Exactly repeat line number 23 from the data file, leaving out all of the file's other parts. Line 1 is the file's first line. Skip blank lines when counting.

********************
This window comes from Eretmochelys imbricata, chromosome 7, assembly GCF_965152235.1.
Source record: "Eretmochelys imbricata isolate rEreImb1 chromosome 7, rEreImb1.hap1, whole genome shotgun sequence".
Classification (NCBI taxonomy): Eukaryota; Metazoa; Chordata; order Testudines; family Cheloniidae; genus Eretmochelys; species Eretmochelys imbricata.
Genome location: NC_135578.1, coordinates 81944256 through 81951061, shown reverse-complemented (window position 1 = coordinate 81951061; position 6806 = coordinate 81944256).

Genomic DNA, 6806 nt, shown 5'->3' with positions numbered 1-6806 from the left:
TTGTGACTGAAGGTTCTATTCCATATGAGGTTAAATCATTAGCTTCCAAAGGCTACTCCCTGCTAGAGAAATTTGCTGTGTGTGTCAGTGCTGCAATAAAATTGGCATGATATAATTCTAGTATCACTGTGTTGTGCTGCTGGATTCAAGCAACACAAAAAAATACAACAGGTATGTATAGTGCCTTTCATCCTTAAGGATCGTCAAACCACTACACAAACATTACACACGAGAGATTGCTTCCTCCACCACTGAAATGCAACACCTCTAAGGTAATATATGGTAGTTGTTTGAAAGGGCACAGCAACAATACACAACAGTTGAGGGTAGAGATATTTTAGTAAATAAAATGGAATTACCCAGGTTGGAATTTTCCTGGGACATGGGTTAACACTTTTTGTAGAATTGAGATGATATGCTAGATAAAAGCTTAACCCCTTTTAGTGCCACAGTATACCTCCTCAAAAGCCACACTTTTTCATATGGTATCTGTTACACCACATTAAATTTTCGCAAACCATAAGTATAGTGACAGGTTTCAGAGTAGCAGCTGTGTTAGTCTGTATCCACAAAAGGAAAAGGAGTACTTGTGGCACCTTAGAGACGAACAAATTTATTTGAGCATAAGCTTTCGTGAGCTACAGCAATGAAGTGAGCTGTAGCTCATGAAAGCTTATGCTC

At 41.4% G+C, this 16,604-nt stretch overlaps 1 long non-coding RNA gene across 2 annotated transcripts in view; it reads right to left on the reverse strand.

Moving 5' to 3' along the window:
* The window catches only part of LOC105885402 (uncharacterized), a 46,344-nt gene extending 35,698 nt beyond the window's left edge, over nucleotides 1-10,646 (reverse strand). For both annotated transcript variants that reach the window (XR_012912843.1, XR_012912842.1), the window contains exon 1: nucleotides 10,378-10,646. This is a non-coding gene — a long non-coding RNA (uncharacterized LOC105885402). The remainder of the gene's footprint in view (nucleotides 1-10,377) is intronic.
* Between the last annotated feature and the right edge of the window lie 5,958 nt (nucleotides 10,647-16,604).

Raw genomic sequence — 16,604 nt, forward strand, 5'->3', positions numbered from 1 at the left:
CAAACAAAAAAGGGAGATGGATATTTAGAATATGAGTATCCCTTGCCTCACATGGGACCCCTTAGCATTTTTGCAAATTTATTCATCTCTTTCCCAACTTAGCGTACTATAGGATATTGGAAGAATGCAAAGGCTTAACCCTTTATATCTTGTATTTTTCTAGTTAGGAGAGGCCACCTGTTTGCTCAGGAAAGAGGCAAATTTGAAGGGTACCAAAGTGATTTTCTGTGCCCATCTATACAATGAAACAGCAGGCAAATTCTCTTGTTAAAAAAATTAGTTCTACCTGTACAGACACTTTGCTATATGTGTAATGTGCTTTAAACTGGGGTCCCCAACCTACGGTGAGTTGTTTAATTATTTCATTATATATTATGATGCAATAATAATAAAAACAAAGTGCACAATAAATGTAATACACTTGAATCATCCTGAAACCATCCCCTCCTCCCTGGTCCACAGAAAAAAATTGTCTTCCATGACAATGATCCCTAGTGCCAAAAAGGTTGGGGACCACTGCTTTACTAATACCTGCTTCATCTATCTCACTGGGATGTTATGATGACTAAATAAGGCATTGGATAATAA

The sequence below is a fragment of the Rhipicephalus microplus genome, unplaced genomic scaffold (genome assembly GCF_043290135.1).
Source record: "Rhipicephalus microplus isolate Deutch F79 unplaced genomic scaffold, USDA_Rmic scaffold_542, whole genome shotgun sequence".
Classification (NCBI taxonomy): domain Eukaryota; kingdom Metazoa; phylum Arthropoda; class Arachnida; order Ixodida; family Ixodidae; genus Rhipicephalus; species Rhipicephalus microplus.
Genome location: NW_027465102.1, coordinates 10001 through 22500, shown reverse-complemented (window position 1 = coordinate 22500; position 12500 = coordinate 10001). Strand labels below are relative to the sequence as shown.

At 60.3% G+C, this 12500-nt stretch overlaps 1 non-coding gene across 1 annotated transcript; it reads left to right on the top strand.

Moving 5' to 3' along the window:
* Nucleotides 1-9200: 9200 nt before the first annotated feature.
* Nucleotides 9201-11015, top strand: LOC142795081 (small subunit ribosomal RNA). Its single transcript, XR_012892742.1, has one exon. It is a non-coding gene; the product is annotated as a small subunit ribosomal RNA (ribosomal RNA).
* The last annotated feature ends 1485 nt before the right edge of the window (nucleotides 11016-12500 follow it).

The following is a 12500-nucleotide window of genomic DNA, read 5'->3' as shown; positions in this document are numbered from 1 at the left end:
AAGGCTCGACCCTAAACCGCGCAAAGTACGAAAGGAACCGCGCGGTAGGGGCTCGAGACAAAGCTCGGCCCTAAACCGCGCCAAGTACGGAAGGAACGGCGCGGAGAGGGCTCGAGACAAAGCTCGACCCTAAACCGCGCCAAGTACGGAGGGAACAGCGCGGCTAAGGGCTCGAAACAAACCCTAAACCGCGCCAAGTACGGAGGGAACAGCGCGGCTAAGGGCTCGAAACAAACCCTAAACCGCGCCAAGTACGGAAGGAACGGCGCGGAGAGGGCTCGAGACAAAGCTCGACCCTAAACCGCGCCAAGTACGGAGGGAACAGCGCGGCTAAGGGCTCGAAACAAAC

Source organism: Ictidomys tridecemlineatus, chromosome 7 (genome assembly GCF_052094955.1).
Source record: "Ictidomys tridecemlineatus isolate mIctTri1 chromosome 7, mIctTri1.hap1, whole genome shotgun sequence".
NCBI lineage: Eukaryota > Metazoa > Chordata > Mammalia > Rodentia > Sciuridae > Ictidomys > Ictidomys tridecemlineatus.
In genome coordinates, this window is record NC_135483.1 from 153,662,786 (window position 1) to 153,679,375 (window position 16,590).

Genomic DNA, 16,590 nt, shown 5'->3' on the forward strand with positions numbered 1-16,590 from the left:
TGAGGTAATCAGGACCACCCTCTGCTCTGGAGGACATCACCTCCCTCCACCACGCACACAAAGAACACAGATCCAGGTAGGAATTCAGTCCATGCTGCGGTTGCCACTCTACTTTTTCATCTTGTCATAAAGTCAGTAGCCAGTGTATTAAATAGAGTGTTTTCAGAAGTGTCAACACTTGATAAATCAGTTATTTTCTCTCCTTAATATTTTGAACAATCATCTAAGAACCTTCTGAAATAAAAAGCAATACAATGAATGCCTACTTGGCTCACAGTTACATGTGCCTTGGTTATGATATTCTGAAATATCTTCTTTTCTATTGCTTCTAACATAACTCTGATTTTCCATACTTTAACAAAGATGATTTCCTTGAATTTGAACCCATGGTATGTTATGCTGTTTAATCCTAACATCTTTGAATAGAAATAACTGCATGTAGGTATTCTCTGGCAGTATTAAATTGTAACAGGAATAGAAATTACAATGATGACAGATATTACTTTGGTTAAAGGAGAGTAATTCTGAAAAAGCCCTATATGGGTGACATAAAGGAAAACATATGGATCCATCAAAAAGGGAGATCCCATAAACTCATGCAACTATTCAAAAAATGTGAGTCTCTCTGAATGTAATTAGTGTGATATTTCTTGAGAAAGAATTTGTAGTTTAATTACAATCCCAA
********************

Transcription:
AAGGCTCGACCCTAAACCGCGCAAAGTACGAAAGGAACCGCGCGGTAGGGGCTCGAGACAAAGCTCGGCCCTAAACCGCGCCAAGTACGGAAGGAACGGCGCGGAGAGGGCTCGAGACAAAGCTCGACCCTAAACCGCGCCAAGTACGGAGGGAACAGCGCGGCTAAGGGCTCGAAACAAACCCTAAACCGCGCCAAGTACGGAGGGAACAGCGCGGCTAAGGGCTCGAAACAAACCCTAAACCGCGCCAAGTACGGAAGGAACGGCGCGGAGAGGGCTCGAGACAAAGCTCGACCCTAAACCGCGCCAAGTACGGAGGGAACAGCGCGGCTAAGGGCTCGAAACAAAC